Horsemen's Corral May 2024

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The Horsemen’s Corral is the official publication for the following clubs:

Northern Kentucky Horse Network

Northern Ohio Miniature Horse Club

Northern Ohio Outlaws

Buckeye Equestrian Association

Central Ohio Saddle Club Association

Central Ohio Wagoneers

Classical Attraction Dressage Society

Colorado Ranger Horse Association

Creek Side Mounted Archery

District One National Show Horse

Dusty Boots Riding Club

Flatlanders Dressage & Combined Training Association, Inc.

Geauga Horse & Pony Association

Great Lakes Appaloosa Horse Club

Hoosier Quarter Pony Association

Knox County Horse Park

Lake Erie Mounted Vaqueros

Massillon Saddle Club

Miami Valley Horse Show Association

Michigan Trail Riders Association, Inc.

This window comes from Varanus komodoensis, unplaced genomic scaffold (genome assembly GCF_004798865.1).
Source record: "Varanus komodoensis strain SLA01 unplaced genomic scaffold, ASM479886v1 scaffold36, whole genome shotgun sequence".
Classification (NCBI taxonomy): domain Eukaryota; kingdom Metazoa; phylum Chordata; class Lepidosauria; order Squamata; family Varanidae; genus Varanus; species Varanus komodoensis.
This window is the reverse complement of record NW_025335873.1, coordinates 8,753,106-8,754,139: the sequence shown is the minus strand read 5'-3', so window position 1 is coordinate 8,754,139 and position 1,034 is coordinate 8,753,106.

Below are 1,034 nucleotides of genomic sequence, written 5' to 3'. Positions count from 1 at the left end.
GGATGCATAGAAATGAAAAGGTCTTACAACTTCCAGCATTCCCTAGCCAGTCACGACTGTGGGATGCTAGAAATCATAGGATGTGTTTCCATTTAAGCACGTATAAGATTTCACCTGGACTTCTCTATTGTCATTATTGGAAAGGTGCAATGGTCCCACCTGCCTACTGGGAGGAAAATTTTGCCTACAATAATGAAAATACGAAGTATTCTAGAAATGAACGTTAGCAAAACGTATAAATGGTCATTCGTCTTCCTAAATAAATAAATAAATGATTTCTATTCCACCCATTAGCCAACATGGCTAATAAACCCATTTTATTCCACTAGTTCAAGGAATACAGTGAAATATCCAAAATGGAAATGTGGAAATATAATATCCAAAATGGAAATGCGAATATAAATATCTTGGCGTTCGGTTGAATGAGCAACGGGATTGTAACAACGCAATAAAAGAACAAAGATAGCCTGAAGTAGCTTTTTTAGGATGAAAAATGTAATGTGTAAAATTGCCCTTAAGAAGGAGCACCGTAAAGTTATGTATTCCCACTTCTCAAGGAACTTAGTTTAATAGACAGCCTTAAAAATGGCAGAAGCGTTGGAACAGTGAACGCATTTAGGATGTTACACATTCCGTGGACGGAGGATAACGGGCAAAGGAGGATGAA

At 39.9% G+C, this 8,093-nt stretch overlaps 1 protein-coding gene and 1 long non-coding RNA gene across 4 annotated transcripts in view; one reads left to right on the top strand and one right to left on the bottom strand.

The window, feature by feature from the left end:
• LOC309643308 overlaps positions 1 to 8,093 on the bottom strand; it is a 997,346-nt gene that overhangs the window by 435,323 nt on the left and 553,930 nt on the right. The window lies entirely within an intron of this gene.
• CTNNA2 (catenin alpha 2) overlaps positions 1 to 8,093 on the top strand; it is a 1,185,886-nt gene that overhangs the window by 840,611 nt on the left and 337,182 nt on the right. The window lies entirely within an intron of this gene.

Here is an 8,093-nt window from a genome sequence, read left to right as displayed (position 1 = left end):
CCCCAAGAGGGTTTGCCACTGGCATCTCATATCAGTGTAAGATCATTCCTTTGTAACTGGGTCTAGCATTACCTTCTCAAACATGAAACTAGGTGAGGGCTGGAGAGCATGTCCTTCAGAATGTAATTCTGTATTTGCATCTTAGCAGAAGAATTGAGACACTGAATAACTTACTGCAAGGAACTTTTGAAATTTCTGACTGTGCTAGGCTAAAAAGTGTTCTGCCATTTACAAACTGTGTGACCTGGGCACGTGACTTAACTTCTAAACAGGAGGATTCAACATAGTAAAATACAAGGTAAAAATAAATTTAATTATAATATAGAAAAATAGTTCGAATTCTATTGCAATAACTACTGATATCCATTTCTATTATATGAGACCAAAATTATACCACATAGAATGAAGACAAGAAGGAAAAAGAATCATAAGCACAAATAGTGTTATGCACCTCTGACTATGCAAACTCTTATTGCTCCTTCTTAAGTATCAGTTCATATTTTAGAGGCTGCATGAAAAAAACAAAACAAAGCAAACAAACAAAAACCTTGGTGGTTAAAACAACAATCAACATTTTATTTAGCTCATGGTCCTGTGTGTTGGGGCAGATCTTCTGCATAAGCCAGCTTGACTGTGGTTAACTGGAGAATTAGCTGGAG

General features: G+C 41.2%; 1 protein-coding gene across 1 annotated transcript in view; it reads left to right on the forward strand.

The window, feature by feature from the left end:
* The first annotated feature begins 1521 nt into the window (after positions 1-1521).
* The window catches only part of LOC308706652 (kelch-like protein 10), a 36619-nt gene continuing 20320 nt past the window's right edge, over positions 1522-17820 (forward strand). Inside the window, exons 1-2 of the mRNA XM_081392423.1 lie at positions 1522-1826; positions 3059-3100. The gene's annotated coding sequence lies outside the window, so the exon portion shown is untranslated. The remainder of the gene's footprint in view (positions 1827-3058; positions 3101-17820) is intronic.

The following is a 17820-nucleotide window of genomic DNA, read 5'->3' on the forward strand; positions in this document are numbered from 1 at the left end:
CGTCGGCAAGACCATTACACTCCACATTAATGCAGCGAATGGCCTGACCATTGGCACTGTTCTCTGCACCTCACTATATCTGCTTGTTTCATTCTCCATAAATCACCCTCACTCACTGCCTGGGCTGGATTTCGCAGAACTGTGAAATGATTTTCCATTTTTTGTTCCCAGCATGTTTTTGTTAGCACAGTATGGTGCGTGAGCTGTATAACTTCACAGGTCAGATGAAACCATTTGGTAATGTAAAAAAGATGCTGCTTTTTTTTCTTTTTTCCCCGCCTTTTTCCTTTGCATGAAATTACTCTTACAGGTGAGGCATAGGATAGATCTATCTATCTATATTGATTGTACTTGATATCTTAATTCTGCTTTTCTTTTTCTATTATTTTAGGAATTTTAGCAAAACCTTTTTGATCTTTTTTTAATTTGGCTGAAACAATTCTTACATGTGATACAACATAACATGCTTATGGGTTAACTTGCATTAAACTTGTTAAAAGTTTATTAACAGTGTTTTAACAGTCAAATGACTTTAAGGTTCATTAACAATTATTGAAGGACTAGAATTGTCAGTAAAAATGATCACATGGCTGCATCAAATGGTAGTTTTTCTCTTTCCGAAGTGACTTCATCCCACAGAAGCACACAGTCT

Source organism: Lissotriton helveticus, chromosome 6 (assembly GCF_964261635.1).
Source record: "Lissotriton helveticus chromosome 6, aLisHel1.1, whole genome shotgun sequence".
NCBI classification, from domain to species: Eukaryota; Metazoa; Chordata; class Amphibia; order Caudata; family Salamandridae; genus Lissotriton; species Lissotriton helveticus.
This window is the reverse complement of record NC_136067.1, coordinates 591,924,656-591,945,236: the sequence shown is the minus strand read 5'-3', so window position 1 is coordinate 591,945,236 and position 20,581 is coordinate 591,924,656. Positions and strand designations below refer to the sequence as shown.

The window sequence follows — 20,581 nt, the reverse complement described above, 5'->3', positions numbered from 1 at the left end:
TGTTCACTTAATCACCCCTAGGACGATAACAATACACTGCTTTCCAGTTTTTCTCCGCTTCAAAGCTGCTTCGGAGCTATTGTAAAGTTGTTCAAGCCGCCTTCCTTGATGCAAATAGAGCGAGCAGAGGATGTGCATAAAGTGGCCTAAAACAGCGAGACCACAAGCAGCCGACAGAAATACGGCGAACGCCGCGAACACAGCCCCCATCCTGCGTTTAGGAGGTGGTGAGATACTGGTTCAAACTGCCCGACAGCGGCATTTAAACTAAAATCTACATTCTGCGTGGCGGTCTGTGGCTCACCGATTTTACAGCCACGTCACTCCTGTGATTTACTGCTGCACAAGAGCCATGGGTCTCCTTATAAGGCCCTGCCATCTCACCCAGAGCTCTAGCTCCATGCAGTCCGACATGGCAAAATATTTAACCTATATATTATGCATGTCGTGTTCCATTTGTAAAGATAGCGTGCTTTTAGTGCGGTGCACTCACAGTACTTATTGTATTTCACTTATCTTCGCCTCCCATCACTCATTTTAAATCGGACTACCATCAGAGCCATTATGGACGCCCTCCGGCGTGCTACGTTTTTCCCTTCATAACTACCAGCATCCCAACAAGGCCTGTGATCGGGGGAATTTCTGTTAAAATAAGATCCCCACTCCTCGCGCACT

Mid-Eastern Farriers Association

Mid Ohio Dressage Association

Mid-Ohio Marauders

National Pole Bending Association

Northern Ohio Dressage Association

Ohio Appaloosa Association


Ohio Foundation Quarter Horse Assoc.

4 HORSEMEN’S CORRAL May 2024 THE HORSEMEN’S CORRAL is published monthly by Horsemen’s Corral, 8283 Richman Road, Lodi, Ohio 44254. (ISSN 0164-6591). Published as Periodicals at the Lodi Post Office USPS 889-180 with additional entry points of Cleveland, OH 44101 and New Philadelphia, OH 44663. Periodicals postage paid at Lodi, Ohio, and additional entry offices. Subscriptions may only be purchased through Horsemen’s Corral member clubs. Single copies, $3.00 at select distributors. For subscriptions, address changes, and adjustments, write to: Horsemen’s Corral, P.O. Box 32, Lodi, Ohio 44254. Manuscripts, drawings, and other material submitted must be accompanied by a stamped self-addressed envelope. POSTMASTER: All subscription addresses are properly screened through CASS per USPS requirements. The Horsemen’s Corral will not accept returns of magazines deemed undeliverable for any reason. Please discard copy of any issue deemed as undeliverable. The Horsemen’s Corral cannot be held responsible for unsolicited material. MAILING ADDRESS & PHONE: P.O. Box 32, Lodi, Ohio 44254 OFFICE: 330/635-4145